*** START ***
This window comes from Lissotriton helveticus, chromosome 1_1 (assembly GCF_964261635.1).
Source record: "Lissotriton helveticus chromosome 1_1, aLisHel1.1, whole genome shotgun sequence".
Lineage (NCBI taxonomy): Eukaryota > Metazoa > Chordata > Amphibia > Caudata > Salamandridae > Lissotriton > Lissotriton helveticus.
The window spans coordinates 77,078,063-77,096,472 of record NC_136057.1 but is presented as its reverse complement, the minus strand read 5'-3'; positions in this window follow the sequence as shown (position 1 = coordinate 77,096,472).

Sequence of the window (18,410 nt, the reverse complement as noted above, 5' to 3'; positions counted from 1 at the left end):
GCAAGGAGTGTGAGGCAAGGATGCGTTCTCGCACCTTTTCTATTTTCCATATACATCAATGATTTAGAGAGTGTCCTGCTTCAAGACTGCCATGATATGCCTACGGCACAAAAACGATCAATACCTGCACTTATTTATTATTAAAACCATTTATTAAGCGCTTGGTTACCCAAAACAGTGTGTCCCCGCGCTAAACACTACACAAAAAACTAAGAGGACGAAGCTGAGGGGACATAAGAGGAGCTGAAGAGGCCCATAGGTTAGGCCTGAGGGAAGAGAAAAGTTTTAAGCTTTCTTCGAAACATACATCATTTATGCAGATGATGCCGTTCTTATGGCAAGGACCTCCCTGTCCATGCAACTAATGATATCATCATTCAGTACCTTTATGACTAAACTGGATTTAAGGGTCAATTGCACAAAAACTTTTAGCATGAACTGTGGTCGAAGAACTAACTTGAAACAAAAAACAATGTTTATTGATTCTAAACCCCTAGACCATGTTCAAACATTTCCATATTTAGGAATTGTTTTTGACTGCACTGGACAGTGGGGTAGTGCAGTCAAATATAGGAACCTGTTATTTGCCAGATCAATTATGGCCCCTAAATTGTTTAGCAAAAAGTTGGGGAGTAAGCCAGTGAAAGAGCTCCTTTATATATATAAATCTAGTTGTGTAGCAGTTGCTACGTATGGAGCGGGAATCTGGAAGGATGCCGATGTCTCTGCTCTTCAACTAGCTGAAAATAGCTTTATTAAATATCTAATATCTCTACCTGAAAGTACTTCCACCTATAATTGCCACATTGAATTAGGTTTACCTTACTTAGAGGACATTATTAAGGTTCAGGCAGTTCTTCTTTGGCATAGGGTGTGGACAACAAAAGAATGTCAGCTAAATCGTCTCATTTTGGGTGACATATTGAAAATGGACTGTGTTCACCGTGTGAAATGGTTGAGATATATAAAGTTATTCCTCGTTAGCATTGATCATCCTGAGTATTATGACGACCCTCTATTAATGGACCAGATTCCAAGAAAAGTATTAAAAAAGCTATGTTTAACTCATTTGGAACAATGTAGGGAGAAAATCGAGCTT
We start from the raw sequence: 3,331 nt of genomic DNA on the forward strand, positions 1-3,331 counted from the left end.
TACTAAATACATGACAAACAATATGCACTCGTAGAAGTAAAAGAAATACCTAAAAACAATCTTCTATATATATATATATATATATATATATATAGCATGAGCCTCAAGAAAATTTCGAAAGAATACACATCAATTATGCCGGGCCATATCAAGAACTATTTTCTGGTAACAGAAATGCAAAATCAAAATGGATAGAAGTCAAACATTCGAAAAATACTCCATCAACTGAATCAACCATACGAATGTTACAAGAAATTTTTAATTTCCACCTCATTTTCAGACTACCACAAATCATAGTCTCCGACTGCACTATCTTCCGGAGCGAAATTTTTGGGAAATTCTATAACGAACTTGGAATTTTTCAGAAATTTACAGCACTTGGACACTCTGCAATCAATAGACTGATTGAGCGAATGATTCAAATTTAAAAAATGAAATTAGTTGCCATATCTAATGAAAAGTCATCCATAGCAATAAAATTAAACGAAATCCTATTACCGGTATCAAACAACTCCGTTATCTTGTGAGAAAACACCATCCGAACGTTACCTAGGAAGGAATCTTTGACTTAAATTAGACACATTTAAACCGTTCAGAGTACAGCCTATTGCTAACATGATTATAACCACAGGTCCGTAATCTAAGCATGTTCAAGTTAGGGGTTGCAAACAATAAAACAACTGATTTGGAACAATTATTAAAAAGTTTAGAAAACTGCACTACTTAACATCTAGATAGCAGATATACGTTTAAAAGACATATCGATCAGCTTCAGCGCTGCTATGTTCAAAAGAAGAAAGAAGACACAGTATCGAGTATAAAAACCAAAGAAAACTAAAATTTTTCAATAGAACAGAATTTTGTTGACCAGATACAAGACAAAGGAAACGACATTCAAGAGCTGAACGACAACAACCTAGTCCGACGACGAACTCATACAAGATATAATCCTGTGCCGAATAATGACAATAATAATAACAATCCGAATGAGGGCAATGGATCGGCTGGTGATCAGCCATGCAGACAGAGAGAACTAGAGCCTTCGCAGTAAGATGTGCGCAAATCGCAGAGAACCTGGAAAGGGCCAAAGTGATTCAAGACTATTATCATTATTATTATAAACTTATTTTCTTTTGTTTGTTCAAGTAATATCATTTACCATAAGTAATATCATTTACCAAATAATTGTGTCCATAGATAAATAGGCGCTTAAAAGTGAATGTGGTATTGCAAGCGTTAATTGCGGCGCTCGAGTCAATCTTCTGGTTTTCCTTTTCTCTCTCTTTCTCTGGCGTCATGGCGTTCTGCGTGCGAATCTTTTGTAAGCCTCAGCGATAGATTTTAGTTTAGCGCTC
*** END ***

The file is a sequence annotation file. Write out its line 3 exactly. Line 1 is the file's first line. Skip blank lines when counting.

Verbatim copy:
Lineage (NCBI taxonomy): Eukaryota > Metazoa > Chordata > Amphibia > Caudata > Salamandridae > Lissotriton > Lissotriton helveticus.